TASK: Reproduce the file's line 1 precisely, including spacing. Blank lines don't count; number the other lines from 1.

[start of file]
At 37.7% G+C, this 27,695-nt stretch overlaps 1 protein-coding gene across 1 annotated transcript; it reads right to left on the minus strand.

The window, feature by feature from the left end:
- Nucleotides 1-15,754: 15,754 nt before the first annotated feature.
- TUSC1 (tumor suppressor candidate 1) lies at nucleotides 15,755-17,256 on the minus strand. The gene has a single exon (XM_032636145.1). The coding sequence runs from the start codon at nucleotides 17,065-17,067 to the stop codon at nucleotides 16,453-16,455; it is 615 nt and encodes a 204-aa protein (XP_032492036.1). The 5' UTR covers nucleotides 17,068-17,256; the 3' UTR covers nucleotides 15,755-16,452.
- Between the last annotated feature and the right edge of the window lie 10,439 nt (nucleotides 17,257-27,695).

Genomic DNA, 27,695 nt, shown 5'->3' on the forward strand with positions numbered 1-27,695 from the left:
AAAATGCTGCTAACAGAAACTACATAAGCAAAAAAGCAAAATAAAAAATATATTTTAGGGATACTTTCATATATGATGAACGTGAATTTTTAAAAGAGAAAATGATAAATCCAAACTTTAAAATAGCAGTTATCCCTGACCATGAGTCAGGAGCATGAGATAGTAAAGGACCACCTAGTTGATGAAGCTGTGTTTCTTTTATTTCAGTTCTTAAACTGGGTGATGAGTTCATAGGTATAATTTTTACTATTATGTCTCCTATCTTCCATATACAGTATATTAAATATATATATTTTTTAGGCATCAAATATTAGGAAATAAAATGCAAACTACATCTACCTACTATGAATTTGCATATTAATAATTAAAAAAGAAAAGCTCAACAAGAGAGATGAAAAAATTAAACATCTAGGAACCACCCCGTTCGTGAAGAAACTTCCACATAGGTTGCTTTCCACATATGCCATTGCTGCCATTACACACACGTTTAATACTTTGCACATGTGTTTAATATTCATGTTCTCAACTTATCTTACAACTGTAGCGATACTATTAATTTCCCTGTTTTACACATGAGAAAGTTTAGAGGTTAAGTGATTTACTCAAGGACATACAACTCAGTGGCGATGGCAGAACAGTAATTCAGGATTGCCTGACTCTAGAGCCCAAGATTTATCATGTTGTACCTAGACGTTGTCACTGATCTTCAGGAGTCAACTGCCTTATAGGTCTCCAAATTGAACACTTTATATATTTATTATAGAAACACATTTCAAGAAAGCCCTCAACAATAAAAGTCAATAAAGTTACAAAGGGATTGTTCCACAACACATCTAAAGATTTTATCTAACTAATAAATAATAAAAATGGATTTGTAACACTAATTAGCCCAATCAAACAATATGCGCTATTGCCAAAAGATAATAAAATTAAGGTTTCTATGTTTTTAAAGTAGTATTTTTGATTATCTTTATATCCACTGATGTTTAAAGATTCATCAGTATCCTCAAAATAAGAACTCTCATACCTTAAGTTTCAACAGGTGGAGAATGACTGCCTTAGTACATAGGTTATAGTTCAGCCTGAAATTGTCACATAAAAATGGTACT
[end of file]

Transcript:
At 37.7% G+C, this 27,695-nt stretch overlaps 1 protein-coding gene across 1 annotated transcript; it reads right to left on the minus strand.